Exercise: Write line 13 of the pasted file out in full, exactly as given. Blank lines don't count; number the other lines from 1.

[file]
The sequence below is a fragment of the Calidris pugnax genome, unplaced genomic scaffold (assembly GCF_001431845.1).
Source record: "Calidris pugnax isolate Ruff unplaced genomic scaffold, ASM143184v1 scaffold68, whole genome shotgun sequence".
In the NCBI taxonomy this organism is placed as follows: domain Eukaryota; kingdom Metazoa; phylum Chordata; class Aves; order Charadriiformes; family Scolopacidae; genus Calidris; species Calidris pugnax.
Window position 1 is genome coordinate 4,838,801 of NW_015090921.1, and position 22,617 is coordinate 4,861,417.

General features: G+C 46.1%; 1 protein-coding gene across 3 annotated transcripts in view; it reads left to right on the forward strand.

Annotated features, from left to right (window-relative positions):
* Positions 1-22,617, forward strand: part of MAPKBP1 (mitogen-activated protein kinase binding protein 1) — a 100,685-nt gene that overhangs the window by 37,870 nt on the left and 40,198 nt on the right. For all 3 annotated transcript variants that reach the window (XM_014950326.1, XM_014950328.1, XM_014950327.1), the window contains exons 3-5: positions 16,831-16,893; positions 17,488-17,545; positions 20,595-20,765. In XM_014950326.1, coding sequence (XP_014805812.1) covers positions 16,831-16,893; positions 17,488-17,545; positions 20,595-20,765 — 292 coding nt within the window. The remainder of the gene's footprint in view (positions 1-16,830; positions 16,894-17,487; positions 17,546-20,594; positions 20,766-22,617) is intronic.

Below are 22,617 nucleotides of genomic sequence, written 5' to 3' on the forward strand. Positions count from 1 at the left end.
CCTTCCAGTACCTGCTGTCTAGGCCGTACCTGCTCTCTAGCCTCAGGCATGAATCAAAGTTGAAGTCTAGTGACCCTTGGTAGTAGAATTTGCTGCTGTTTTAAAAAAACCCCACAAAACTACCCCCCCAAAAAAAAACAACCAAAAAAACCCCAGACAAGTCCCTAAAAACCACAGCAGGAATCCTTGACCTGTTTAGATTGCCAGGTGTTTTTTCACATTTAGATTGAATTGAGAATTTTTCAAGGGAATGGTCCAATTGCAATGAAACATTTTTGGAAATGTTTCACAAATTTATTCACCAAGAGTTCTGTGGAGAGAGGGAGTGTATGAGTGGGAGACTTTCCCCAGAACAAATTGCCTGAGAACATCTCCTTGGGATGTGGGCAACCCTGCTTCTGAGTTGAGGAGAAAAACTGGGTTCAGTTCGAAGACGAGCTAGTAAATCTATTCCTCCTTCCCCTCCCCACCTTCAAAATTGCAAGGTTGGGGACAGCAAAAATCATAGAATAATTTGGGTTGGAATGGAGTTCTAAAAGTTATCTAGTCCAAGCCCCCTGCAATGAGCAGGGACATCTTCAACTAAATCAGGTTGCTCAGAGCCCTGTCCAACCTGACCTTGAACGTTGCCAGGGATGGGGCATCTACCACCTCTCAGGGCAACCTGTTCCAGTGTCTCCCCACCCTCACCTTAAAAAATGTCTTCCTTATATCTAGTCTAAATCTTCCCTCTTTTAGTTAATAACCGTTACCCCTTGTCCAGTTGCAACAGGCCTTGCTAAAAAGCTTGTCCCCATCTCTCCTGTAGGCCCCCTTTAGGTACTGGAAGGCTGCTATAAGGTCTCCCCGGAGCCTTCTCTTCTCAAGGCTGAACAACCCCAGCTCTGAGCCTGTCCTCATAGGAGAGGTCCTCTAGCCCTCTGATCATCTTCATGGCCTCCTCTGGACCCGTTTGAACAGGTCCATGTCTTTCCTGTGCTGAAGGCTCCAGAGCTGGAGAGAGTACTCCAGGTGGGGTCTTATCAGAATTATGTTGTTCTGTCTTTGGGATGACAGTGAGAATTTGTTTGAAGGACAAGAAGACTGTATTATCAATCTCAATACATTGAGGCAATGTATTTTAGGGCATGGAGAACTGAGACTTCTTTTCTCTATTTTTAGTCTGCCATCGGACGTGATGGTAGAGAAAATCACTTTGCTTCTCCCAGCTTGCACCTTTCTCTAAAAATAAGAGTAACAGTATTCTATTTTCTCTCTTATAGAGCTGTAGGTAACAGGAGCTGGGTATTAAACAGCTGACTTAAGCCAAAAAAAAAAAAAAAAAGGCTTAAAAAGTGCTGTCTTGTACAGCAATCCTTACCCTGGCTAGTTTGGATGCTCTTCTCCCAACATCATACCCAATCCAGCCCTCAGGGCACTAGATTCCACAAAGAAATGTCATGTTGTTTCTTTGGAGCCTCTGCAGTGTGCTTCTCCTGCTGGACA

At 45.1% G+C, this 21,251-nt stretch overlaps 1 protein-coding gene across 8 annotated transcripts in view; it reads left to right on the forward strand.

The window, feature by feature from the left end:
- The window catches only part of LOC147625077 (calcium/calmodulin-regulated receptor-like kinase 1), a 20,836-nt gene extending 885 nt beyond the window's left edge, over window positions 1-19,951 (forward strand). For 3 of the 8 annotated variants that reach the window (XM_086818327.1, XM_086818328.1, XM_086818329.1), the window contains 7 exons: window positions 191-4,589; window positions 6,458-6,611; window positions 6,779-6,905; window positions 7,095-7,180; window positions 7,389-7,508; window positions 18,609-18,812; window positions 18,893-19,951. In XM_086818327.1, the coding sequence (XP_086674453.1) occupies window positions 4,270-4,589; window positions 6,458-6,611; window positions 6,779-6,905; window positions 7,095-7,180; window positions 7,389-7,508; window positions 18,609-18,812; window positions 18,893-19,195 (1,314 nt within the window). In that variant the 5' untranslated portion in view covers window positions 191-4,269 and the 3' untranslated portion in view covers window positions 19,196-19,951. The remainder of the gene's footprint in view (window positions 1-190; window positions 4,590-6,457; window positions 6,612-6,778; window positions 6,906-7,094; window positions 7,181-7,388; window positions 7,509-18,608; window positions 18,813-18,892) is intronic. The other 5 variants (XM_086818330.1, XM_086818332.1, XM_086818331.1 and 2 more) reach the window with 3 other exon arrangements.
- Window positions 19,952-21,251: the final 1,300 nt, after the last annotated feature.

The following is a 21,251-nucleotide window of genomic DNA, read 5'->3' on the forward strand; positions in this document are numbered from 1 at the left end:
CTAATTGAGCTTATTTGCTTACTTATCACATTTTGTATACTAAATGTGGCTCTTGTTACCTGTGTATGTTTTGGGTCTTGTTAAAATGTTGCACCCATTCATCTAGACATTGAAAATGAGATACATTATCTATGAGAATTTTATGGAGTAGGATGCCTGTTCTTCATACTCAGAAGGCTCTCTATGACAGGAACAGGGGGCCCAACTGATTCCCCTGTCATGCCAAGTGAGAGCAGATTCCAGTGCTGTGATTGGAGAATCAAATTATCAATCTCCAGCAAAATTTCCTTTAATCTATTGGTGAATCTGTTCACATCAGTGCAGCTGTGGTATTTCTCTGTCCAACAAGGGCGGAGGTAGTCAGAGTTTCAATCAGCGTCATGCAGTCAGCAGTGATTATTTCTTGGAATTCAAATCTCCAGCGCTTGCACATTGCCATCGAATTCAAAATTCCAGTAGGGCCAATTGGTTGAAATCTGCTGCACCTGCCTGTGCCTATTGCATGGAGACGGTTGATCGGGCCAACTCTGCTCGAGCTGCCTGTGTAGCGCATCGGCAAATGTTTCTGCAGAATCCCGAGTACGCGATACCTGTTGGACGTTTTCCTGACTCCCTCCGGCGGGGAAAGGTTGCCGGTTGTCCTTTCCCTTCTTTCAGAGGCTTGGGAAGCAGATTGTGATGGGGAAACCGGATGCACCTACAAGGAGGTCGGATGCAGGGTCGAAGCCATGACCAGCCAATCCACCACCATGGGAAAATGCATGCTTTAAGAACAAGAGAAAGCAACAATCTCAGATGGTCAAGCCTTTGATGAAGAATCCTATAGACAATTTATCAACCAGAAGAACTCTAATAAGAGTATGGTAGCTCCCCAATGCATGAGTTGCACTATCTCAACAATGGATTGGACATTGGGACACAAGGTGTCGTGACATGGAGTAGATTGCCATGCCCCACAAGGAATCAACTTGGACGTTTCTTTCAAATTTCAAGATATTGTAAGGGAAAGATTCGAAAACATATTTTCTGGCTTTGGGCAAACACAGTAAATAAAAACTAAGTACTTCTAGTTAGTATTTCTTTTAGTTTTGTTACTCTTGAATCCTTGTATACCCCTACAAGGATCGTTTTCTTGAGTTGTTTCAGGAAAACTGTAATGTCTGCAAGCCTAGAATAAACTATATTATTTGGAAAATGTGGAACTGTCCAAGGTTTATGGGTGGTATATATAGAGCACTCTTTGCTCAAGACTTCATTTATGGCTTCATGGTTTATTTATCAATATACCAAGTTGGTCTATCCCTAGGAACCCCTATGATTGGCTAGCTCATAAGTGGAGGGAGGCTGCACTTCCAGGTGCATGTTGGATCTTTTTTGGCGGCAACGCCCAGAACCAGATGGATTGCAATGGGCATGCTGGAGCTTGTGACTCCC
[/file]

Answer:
- Window positions 19,952-21,251: the final 1,300 nt, after the last annotated feature.